(RxWiki News) Break out the tape measure and scale. Measurements like height and weight could help doctors spot celiac disease earlier in kids.
A new study found that growth screening could be used for early identification of celiac disease in children.
"Prior to diagnosis, growth faltered in most children with celiac disease," wrote lead study author Antti Saari, MD, of the University of Eastern Finland in Kuopio, and colleagues. "These children could have been detected several years earlier by a well-established growth-monitoring program."
Celiac disease (CD) is caused by an immune response to gluten and similar molecules. Gluten is found in grains like wheat, barley and rye. Symptoms include stomach pain, rash and slowed growth.
Doctors use blood tests to screen for CD. Currently, universal blood testing is not recommended. It is estimated that only 10 to 30 percent of children with CD are diagnosed, according to Dr. Saari and team.
In children, CD often causes growth problems. Doctors routinely measure children's growth during office visits. Poor growth is often a sign that further testing is needed.
Dr. Saari and team studied the growth patterns of more than 51,000 Finnish children. They then compared the growth patterns of 177 children with CD to those of the healthy children.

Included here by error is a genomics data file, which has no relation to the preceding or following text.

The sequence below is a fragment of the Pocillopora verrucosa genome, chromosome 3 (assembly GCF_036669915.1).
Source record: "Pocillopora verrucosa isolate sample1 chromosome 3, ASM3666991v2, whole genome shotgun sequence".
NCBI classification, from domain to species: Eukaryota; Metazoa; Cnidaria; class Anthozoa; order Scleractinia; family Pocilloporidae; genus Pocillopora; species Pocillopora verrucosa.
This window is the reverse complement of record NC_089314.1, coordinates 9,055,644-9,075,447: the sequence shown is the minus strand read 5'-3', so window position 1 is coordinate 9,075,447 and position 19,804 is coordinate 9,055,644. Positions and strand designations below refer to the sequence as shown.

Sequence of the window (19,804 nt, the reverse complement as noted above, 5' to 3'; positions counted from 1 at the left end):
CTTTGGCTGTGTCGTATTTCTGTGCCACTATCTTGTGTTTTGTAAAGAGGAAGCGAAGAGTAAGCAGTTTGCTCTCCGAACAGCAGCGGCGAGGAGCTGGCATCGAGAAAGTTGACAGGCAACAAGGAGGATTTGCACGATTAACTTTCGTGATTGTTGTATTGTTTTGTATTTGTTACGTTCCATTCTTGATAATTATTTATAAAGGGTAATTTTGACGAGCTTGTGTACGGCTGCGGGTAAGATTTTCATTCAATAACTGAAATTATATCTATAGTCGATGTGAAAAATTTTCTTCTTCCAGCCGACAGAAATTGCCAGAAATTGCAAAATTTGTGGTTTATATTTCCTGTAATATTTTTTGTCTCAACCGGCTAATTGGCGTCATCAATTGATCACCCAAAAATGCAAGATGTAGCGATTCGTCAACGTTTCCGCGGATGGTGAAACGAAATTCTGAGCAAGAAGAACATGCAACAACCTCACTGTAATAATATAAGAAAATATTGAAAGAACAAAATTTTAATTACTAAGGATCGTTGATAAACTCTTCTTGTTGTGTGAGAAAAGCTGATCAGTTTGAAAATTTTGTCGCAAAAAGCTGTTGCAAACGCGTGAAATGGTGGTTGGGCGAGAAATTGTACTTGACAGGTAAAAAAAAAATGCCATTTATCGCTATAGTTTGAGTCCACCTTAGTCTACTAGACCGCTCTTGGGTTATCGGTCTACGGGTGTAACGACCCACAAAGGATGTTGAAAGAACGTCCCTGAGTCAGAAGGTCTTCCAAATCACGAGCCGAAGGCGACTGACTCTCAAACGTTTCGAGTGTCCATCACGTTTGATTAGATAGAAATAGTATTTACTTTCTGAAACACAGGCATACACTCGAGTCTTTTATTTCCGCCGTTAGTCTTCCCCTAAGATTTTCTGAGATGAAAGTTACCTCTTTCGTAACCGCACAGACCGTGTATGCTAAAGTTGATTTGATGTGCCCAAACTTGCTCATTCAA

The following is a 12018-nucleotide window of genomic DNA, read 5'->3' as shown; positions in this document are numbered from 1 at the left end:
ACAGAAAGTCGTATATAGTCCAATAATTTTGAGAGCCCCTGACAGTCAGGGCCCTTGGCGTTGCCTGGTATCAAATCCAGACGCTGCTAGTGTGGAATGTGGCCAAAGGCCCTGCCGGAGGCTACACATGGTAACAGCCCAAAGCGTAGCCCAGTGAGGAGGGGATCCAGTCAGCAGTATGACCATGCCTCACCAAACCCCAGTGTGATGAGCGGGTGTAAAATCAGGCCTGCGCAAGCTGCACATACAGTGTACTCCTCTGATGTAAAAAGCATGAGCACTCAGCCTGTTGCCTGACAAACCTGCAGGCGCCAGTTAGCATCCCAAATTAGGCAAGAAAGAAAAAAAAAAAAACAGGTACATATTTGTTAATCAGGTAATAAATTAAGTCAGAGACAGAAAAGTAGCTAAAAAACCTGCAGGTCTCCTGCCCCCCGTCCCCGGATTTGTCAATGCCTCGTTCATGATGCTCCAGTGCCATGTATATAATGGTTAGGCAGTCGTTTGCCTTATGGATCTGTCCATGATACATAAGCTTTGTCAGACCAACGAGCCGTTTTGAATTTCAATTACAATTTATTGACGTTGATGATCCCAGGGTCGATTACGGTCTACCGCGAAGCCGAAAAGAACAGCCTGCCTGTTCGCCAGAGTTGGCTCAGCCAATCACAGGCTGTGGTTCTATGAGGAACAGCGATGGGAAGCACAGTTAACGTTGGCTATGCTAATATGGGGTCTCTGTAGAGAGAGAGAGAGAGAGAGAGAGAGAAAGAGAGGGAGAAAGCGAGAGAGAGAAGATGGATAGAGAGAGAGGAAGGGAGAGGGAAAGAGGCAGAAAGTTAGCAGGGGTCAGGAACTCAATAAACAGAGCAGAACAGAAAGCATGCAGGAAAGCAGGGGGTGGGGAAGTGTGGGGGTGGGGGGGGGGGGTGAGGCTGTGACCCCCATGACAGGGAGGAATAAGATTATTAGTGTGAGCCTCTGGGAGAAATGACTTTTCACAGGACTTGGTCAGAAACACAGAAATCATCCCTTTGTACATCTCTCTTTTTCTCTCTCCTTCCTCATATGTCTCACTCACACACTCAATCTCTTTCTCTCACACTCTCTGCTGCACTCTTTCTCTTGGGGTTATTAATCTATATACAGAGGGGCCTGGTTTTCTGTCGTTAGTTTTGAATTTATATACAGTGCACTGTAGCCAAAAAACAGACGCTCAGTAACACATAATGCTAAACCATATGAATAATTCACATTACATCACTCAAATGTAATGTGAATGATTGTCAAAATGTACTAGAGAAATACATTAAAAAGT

These researchers identified growth criteria that set apart those with CD. The criteria were determined by complex calculations made from growth data over time, such as height, weight and parental height. A computer program would likely be necessary to assess a child's growth with these guidelines, Dr. Saari and team noted.
These researchers said that using these criteria would have led to earlier diagnoses for these children. Early diagnosis is beneficial to minimize long-term growth problems and prevent unnecessary stomach pain.
The next step will be to test the guidelines in a clinical setting, Dr. Saari and team noted.
This study was published online March 2 in JAMA Pediatrics.
The Finnish Funding Agency for Technology, the National Graduate School of Clinical Investigation, Kuopio University Hospital, the Sigrid Juselius Foundation, the Foundation for Pediatric Research, the Academy of Finland and the Folkhälsan Research Foundation funded this research. Dr. Saari and colleagues declared no conflicts of interest.